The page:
Current KBO Players Most likely to Join MLB in 2016
The only two players currently playing in South Korea’s KBO who I think have a reasonable shot at playing in MLB in 2016 are Eric Thames and Byung-ho Park. They completely dominated KBO’s batting statistics this past season, both have proven records of performance, and both are still relatively young.
Eric Thames, who will be 29 in 2016, has already enjoyed some MLB success, batting a combined .250 with .727 OPS in more than 500 MLB at-bats in 2011 and 2012. After a strong rookie year for the Blue Jays in 2011 at age 24, he slumped in 2012 and had an injury plagued minor league season in 2013.
Moving to KBO in 2014, he was an immediate success. He was even better in 2015. His slash line, .381/.497/.790 led KBO in all three categories. He hit 47 HRs and stolen 40 bases in 48 attempts, becoming KBO’s first 40-40 player.
Byung-ho Park, who will also be 29 in 2016, hit 53 HRs in 2015, becoming the first KBO player to hit 50 or more in consecutive seasons, and he led the KBO in HRs for the fourth straight seasons. His 146 RBIs set a single season KBO record. His slash line, .343/.438/.714, were 5th/5th/2nd best in the league.
The only real concern about Thames and Park as MLB players is just how wildly their numbers are inflated by playing in KBO. KBO is an extreme hitters’ league right now, and predicting how much Thames’ and Park’s performance would drop in MLB is hard to gage.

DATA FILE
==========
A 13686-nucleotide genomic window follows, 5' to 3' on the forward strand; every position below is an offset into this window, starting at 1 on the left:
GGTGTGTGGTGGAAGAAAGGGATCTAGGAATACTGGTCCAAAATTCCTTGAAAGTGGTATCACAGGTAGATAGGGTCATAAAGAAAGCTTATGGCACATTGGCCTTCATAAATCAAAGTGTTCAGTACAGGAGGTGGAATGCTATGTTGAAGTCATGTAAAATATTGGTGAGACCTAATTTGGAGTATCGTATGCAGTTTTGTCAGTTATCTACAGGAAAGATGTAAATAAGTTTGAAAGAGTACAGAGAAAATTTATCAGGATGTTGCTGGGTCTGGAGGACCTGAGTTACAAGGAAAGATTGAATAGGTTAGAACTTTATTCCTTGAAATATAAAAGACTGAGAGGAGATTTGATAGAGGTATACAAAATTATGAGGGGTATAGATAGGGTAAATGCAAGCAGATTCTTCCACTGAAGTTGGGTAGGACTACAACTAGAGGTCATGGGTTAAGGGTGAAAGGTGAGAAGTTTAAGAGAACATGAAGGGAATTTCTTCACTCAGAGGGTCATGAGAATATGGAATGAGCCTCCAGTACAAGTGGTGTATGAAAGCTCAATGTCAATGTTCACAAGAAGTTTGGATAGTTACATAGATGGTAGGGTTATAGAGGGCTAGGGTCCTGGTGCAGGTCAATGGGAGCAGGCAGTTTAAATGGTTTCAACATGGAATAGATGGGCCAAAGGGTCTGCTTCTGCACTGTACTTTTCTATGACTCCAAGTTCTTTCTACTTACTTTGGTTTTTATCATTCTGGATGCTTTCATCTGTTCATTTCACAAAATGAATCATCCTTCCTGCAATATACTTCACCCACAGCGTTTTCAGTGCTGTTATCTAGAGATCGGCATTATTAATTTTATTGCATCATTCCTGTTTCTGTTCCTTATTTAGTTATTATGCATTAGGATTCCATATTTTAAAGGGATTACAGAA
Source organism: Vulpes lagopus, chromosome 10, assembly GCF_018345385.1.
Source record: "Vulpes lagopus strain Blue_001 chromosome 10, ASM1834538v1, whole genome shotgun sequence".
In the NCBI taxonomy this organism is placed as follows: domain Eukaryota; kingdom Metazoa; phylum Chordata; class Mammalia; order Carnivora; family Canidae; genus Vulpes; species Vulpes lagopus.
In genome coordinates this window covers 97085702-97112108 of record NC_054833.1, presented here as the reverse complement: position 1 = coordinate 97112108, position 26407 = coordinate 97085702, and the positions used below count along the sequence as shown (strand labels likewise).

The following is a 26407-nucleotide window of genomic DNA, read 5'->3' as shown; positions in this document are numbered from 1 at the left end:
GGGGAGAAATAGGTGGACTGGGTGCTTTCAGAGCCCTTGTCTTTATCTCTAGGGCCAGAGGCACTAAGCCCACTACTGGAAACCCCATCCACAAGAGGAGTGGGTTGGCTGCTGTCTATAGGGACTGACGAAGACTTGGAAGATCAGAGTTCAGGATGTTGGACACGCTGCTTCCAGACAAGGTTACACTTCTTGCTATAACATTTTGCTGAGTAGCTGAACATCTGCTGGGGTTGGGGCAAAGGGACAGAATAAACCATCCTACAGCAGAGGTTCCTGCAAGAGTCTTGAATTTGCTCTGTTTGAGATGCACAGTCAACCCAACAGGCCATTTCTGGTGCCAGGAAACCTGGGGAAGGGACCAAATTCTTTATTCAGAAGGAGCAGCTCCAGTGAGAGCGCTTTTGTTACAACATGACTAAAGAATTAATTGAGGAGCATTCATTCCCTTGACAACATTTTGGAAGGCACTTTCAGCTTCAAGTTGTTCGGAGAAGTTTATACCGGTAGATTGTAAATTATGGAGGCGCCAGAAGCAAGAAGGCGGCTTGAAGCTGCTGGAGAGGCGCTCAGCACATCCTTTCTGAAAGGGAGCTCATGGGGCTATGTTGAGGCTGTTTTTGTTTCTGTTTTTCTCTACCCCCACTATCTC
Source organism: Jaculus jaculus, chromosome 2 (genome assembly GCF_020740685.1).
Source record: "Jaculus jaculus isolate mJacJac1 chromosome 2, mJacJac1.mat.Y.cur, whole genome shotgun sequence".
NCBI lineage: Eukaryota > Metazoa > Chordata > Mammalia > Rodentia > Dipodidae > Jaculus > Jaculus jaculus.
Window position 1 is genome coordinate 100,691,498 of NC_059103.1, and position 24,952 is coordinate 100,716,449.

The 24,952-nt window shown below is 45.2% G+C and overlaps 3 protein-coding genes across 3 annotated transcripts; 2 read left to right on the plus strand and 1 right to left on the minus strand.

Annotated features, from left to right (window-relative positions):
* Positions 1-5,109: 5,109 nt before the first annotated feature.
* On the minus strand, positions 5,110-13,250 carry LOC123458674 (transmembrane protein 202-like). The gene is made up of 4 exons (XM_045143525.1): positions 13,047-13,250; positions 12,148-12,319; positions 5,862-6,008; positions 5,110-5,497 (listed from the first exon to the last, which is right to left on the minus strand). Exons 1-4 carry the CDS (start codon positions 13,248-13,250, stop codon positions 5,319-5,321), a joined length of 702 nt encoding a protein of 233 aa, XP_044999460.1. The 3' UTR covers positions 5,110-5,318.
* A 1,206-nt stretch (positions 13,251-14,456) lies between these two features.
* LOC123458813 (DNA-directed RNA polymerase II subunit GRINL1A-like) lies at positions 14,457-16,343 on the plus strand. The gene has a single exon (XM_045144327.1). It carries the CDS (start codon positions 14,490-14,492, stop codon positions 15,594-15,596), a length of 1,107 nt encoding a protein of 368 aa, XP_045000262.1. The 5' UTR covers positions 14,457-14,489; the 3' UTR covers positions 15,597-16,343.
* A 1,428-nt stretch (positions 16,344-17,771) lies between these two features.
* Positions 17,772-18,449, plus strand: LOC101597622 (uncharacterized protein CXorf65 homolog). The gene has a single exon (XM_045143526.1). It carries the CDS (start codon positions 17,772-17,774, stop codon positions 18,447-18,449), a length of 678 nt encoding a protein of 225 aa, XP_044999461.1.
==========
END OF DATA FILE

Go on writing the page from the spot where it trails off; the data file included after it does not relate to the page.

The pitcher with a shot moving up to MLB in 2016 is Hyeon-jung Yang. His 2.44 ERA led the KBO by a lot — no other qualifier had an ERA lower than 3.13.
However, I’m not sold on Yang. MLB passed on him when he was posted a year ago, so he’s now a year older (he’ll be 28 in 2016). More importantly, his other numbers really don’t look significantly different from 2015 when he posted a 4.25 ERA. He’s a good pitcher, but his K/BB ratios don’t suggest he’s capable of making the jump to MLB.
However, I could see any of Yang, Kwang-hyun Kim, Eric Hacker, Andy Van Hekken or Josh Lindblom moving on to Japan’s NPB next year. For that matter, the odds are at least as good for either Thames or Park playing in NPB next year as they are for MLB.Baseball Abroad, Toronto Blue Jays